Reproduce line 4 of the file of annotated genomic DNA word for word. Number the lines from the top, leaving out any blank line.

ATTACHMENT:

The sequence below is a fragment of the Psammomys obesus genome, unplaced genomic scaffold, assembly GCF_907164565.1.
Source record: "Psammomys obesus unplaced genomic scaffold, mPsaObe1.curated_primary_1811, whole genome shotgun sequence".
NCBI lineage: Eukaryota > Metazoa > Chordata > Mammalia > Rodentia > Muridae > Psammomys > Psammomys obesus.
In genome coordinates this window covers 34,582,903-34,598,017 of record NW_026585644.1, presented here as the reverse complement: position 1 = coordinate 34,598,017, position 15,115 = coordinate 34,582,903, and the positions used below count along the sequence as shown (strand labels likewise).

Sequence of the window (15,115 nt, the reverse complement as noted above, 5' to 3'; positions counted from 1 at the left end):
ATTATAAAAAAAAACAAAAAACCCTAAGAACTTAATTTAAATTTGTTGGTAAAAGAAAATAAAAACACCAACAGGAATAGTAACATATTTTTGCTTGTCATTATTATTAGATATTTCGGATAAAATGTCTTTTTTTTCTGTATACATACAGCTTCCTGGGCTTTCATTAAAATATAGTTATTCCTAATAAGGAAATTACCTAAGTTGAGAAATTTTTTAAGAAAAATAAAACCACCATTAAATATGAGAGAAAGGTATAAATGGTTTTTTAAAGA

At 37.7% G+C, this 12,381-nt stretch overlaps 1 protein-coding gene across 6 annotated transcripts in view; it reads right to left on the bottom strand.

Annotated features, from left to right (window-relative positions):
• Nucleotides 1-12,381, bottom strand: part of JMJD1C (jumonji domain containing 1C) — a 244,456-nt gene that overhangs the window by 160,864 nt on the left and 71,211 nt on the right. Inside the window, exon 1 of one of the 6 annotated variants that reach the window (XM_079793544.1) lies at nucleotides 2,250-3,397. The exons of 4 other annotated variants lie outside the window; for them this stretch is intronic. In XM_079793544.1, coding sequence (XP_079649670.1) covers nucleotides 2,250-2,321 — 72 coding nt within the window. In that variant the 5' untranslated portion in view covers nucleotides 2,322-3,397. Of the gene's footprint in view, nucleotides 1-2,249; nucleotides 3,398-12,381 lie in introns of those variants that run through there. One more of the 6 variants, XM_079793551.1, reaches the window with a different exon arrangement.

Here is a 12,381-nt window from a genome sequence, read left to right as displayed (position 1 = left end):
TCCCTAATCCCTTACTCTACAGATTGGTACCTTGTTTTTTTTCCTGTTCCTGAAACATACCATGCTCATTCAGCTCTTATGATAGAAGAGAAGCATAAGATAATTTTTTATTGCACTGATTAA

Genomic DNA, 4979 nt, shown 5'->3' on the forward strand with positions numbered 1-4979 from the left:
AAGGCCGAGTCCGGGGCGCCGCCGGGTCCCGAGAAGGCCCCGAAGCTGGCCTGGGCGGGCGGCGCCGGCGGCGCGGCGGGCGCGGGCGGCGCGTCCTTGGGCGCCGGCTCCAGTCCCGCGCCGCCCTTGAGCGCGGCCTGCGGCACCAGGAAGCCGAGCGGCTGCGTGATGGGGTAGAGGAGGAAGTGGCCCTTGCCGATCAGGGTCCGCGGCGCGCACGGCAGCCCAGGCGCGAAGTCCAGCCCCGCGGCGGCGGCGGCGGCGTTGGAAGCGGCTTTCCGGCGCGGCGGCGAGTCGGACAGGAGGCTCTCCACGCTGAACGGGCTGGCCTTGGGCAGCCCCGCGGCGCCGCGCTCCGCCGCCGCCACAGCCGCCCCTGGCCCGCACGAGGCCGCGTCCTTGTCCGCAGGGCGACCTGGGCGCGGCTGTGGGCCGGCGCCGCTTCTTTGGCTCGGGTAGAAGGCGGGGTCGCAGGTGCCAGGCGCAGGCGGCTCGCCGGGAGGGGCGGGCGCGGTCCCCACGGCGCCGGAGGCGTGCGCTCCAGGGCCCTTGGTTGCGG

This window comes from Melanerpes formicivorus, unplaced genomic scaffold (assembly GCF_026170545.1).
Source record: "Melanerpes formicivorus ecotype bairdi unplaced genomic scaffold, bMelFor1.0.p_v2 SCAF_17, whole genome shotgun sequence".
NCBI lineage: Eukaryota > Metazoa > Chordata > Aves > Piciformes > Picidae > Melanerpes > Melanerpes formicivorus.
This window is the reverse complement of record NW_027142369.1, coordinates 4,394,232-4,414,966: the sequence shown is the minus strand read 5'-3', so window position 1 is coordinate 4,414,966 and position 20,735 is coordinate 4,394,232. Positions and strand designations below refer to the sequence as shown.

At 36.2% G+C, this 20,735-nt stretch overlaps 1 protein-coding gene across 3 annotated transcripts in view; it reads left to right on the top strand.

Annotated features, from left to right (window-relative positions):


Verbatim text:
In genome coordinates this window covers 34,582,903-34,598,017 of record NW_026585644.1, presented here as the reverse complement: position 1 = coordinate 34,598,017, position 15,115 = coordinate 34,582,903, and the positions used below count along the sequence as shown (strand labels likewise).